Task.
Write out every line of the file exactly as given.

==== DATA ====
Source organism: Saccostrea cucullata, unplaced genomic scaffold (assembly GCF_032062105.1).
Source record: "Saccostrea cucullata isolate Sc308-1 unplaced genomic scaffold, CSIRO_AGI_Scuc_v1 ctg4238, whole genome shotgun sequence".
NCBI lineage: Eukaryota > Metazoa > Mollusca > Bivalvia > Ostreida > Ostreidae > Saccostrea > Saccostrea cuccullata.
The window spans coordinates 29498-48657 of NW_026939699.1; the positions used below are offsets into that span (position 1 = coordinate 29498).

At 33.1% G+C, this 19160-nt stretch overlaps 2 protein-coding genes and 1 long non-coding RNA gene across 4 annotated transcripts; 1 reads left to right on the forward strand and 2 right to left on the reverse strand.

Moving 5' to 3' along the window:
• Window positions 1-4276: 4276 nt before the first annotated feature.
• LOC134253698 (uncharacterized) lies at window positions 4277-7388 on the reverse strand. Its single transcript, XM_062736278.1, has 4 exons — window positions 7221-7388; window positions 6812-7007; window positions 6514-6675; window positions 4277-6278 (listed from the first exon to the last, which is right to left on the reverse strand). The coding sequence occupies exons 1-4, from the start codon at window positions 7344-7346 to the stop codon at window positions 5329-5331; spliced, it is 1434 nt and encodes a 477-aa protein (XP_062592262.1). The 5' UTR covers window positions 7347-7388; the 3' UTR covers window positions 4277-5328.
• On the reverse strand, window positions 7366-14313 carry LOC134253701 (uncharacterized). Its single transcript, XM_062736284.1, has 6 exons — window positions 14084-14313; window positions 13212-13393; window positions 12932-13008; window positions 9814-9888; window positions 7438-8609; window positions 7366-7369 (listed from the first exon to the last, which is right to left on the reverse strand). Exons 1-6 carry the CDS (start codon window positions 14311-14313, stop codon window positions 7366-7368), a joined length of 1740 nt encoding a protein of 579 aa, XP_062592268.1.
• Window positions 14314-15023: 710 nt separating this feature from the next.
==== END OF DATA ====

Source organism: Saccostrea cucullata, unplaced genomic scaffold (assembly GCF_032062105.1).
Source record: "Saccostrea cucullata isolate Sc308-1 unplaced genomic scaffold, CSIRO_AGI_Scuc_v1 ctg4238, whole genome shotgun sequence".
NCBI lineage: Eukaryota > Metazoa > Mollusca > Bivalvia > Ostreida > Ostreidae > Saccostrea > Saccostrea cuccullata.
The window spans coordinates 29498-48657 of NW_026939699.1; the positions used below are offsets into that span (position 1 = coordinate 29498).

At 33.1% G+C, this 19160-nt stretch overlaps 2 protein-coding genes and 1 long non-coding RNA gene across 4 annotated transcripts; 1 reads left to right on the forward strand and 2 right to left on the reverse strand.

Moving 5' to 3' along the window:
• Window positions 1-4276: 4276 nt before the first annotated feature.
• LOC134253698 (uncharacterized) lies at window positions 4277-7388 on the reverse strand. Its single transcript, XM_062736278.1, has 4 exons — window positions 7221-7388; window positions 6812-7007; window positions 6514-6675; window positions 4277-6278 (listed from the first exon to the last, which is right to left on the reverse strand). The coding sequence occupies exons 1-4, from the start codon at window positions 7344-7346 to the stop codon at window positions 5329-5331; spliced, it is 1434 nt and encodes a 477-aa protein (XP_062592262.1). The 5' UTR covers window positions 7347-7388; the 3' UTR covers window positions 4277-5328.
• On the reverse strand, window positions 7366-14313 carry LOC134253701 (uncharacterized). Its single transcript, XM_062736284.1, has 6 exons — window positions 14084-14313; window positions 13212-13393; window positions 12932-13008; window positions 9814-9888; window positions 7438-8609; window positions 7366-7369 (listed from the first exon to the last, which is right to left on the reverse strand). Exons 1-6 carry the CDS (start codon window positions 14311-14313, stop codon window positions 7366-7368), a joined length of 1740 nt encoding a protein of 579 aa, XP_062592268.1.
• Window positions 14314-15023: 710 nt separating this feature from the next.